Definition of hurricane in US English:

hurricane

noun

  • 1A storm with a violent wind, in particular a tropical cyclone in the Caribbean.

    ‘a powerful hurricane hit the Florida coast’
    figurative ‘the manager resigned in a hurricane of disagreement’
    • ‘Thousands of people displaced by the hurricane are forced to find new homes in new cities and states.’
    • ‘From hurricanes to floods to unbearable heat, 2005 was one for the record weather books.’
    • ‘The hurricane has claimed 65 lives with winds gusting up to 155 mph but Jamaica missed the worst of it.’
    • ‘With a hurricane and a tropical storm moving in, the State of Florida is bracing for a beating.’
    • ‘First, wind and water erode it, especially during tropical storms and hurricanes.’
    • ‘This book shows the tracks of all the hurricanes and tropical storms recorded over more than a century.’
    • ‘Tonight so many victims of the hurricane and the flood are far from home and friends and familiar things.’
    • ‘Planned as temporary refuge from the hurricane and flood waters, they became sites of official neglect.’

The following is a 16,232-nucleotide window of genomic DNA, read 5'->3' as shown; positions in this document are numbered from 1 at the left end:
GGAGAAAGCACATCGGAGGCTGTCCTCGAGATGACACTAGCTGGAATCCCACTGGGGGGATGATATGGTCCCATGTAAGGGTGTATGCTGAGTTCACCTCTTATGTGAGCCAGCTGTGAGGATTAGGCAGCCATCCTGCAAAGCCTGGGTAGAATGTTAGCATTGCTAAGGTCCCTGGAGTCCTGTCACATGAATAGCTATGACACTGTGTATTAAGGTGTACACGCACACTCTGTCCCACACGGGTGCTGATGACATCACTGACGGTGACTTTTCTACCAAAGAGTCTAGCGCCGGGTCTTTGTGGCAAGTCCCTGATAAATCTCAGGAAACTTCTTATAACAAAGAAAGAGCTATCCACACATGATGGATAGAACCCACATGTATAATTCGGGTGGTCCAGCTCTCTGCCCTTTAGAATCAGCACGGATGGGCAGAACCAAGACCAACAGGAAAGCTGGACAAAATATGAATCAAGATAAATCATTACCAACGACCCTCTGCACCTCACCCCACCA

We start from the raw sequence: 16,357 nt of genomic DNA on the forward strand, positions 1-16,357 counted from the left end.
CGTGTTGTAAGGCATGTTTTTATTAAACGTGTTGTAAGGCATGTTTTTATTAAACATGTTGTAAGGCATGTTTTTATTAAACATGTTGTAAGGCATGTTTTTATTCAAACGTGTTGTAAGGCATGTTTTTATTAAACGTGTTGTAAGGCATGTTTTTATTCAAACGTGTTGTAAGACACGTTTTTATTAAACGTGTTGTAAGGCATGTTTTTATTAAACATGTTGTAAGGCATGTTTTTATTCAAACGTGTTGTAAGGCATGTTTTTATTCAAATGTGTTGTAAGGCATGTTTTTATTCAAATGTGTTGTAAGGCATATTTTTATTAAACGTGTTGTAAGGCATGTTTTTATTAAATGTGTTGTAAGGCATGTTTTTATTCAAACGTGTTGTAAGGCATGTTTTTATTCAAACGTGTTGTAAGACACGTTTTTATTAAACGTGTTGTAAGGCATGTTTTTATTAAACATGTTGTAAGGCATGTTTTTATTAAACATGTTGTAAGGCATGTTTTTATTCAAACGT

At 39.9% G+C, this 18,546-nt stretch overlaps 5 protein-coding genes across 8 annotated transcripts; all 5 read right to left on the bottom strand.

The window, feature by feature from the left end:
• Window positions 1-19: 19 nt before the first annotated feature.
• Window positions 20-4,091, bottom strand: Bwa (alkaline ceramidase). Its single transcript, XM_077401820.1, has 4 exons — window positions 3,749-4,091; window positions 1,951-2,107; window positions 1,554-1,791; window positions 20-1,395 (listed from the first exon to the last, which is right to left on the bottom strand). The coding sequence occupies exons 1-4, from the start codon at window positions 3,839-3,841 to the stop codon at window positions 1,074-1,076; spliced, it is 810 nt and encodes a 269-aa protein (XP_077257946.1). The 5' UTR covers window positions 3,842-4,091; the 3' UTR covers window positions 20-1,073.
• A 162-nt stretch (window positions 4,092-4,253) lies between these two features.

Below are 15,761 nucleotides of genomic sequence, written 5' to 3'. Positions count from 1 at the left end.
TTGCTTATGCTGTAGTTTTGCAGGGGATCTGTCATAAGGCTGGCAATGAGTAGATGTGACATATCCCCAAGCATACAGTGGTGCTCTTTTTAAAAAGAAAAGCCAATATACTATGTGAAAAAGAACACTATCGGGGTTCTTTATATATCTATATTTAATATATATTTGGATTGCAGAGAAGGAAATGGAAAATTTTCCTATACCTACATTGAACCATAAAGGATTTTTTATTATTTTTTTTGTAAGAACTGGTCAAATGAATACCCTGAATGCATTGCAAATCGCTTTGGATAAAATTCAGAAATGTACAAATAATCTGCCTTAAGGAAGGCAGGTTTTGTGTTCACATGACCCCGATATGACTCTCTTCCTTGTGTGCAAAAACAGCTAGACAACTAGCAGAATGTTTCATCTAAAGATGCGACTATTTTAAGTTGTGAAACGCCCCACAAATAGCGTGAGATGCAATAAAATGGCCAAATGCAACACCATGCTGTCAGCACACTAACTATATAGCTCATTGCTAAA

• ‘Severe tropical cyclones correspond to the hurricanes or typhoons of other parts of the world.’
    • ‘The hurricane caused a surge of water that flooded large areas of the historic city center.’
    • ‘There is chaos around you, caused by a hurricane and severe floods.’
    • ‘Gray expects at least three named tropical storms and two hurricanes this month.’
    • ‘We see this a lot during tropical storms and hurricanes off the Florida coast.’
    • ‘The strongest part of a hurricane is the eye wall, on the edge of the calm center.’
    • ‘In fact, tropical storms or hurricanes have ended many droughts in Texas, and other parts of the world.’
    • ‘The main post office here in New Orleans flooded right after the hurricane.’
    • ‘The season is barely two full days old and we've already had nine advisories, although as yet no tropical storms or hurricanes.’
    • ‘The last big storm here was in 1993, and it wasn't even a hurricane or a tropical storm.’
    • ‘About 1,100 oil platforms were exposed to the full force of the hurricane.’
    • ‘There was little structural damage, but the hurricane downed trees and blew roofs off of some bungalows.’
    cyclone, typhoon, tornado, storm, tropical storm, tempest, windstorm, superstorm, gale, squall, whirlwind
    View synonyms
    1. 1.1 A wind of force 12 on the Beaufort scale (equal to or exceeding 64 knots or 74 mph).

Origin

Mid 16th century: from Spanish huracán, probably from Taino hurakán ‘god of the storm’.

Pronunciation

hurricane

/ˈhəriˌkān//ˈhərɪˌkeɪn/